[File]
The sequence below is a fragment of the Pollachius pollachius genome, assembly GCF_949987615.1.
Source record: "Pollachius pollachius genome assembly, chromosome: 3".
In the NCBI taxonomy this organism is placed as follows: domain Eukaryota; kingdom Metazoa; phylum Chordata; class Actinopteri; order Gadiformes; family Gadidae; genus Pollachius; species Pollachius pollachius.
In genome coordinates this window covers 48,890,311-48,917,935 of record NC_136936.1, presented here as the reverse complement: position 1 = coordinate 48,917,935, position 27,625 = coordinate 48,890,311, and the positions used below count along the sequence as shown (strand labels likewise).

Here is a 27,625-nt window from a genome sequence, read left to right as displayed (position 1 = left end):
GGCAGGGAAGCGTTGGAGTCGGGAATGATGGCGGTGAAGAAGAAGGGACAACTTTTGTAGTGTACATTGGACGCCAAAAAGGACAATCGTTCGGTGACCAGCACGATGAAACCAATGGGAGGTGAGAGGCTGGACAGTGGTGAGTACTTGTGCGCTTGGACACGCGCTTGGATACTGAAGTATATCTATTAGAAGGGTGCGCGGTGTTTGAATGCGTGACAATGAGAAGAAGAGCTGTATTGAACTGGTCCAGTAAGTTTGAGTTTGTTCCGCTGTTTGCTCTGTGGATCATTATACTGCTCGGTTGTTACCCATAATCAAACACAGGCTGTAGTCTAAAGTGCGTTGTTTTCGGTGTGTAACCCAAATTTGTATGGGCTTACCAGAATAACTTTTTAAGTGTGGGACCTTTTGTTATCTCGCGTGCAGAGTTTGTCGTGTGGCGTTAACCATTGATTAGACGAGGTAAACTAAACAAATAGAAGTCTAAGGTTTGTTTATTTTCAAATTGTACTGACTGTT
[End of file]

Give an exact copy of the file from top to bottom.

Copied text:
The sequence below is a fragment of the Pollachius pollachius genome, assembly GCF_949987615.1.
Source record: "Pollachius pollachius genome assembly, chromosome: 3".
In the NCBI taxonomy this organism is placed as follows: domain Eukaryota; kingdom Metazoa; phylum Chordata; class Actinopteri; order Gadiformes; family Gadidae; genus Pollachius; species Pollachius pollachius.
In genome coordinates this window covers 48,890,311-48,917,935 of record NC_136936.1, presented here as the reverse complement: position 1 = coordinate 48,917,935, position 27,625 = coordinate 48,890,311, and the positions used below count along the sequence as shown (strand labels likewise).

Here is a 27,625-nt window from a genome sequence, read left to right as displayed (position 1 = left end):
GGCAGGGAAGCGTTGGAGTCGGGAATGATGGCGGTGAAGAAGAAGGGACAACTTTTGTAGTGTACATTGGACGCCAAAAAGGACAATCGTTCGGTGACCAGCACGATGAAACCAATGGGAGGTGAGAGGCTGGACAGTGGTGAGTACTTGTGCGCTTGGACACGCGCTTGGATACTGAAGTATATCTATTAGAAGGGTGCGCGGTGTTTGAATGCGTGACAATGAGAAGAAGAGCTGTATTGAACTGGTCCAGTAAGTTTGAGTTTGTTCCGCTGTTTGCTCTGTGGATCATTATACTGCTCGGTTGTTACCCATAATCAAACACAGGCTGTAGTCTAAAGTGCGTTGTTTTCGGTGTGTAACCCAAATTTGTATGGGCTTACCAGAATAACTTTTTAAGTGTGGGACCTTTTGTTATCTCGCGTGCAGAGTTTGTCGTGTGGCGTTAACCATTGATTAGACGAGGTAAACTAAACAAATAGAAGTCTAAGGTTTGTTTATTTTCAAATTGTACTGACTGTT